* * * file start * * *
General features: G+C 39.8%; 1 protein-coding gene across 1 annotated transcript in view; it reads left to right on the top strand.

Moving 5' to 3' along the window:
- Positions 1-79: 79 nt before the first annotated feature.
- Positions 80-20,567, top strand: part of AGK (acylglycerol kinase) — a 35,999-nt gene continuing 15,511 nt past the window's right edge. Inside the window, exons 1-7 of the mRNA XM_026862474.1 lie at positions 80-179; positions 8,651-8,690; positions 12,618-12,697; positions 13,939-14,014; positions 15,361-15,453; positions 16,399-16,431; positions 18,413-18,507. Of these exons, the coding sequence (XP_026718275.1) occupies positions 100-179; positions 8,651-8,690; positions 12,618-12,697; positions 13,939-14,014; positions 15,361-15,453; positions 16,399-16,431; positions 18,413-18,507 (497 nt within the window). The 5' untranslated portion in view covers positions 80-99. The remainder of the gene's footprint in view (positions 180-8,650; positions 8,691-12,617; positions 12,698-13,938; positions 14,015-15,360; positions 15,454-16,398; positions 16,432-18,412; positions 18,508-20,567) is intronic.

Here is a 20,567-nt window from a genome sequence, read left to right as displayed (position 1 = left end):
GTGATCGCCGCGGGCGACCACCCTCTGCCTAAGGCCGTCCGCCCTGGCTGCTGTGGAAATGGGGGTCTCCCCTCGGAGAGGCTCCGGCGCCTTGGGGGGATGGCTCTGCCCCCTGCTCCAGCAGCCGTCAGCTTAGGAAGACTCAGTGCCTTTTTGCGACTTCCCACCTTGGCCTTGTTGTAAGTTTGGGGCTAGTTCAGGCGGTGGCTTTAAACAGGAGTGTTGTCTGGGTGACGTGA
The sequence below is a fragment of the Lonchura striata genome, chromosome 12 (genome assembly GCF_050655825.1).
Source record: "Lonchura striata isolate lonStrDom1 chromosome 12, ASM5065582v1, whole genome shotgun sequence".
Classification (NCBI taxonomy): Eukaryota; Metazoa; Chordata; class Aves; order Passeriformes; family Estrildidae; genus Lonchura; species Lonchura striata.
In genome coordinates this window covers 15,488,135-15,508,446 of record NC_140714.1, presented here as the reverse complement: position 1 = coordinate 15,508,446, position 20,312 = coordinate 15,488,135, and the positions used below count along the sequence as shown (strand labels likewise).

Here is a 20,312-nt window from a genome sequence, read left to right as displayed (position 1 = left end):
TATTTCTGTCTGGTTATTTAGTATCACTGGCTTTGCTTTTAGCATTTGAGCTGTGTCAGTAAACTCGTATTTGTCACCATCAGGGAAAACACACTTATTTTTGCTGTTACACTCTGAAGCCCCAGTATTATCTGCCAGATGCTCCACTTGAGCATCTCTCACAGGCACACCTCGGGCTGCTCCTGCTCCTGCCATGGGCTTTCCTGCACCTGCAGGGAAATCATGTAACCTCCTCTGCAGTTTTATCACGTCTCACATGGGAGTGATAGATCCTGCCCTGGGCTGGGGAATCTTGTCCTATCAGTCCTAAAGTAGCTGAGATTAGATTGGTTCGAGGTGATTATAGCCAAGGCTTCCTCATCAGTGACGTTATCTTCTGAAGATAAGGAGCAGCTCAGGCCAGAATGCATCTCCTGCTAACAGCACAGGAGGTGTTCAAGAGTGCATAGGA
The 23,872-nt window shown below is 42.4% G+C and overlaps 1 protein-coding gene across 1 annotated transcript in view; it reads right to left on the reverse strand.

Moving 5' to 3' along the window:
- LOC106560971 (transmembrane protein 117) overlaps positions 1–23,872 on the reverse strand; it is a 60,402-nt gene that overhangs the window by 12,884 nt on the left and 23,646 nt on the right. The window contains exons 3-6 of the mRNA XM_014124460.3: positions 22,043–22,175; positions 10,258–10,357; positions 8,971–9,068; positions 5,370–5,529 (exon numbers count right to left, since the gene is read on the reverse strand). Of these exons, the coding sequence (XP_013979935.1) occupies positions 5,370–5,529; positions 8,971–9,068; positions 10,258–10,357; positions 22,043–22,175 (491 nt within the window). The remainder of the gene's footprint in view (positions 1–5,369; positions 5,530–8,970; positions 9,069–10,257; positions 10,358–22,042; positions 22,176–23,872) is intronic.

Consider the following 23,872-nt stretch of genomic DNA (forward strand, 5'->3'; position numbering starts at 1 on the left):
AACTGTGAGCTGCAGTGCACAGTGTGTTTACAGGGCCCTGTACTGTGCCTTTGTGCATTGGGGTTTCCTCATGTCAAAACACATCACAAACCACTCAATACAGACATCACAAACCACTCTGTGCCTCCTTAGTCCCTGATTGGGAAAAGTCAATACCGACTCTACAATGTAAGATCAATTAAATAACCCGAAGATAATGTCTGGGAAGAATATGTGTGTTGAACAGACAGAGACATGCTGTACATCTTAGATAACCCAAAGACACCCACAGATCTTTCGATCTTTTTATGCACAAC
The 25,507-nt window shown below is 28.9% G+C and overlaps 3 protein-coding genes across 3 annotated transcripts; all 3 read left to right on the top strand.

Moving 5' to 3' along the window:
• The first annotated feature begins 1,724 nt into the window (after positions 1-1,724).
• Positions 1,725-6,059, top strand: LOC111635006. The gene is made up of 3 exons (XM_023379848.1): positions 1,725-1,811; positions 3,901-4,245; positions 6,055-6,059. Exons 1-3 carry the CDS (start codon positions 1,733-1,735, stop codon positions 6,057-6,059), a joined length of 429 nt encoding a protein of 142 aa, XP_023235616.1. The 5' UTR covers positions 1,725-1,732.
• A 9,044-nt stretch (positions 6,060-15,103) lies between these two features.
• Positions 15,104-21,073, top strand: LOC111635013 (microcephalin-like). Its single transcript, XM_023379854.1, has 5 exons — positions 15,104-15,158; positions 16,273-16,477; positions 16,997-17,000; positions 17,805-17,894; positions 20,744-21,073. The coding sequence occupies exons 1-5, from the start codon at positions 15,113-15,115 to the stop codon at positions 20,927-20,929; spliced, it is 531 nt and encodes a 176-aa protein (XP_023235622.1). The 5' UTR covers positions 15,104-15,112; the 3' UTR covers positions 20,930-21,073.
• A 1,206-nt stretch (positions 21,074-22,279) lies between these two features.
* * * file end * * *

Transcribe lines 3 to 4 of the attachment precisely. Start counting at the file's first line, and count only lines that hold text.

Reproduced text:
- Positions 1-79: 79 nt before the first annotated feature.
- Positions 80-20,567, top strand: part of AGK (acylglycerol kinase) — a 35,999-nt gene continuing 15,511 nt past the window's right edge. Inside the window, exons 1-7 of the mRNA XM_026862474.1 lie at positions 80-179; positions 8,651-8,690; positions 12,618-12,697; positions 13,939-14,014; positions 15,361-15,453; positions 16,399-16,431; positions 18,413-18,507. Of these exons, the coding sequence (XP_026718275.1) occupies positions 100-179; positions 8,651-8,690; positions 12,618-12,697; positions 13,939-14,014; positions 15,361-15,453; positions 16,399-16,431; positions 18,413-18,507 (497 nt within the window). The 5' untranslated portion in view covers positions 80-99. The remainder of the gene's footprint in view (positions 180-8,650; positions 8,691-12,617; positions 12,698-13,938; positions 14,015-15,360; positions 15,454-16,398; positions 16,432-18,412; positions 18,508-20,567) is intronic.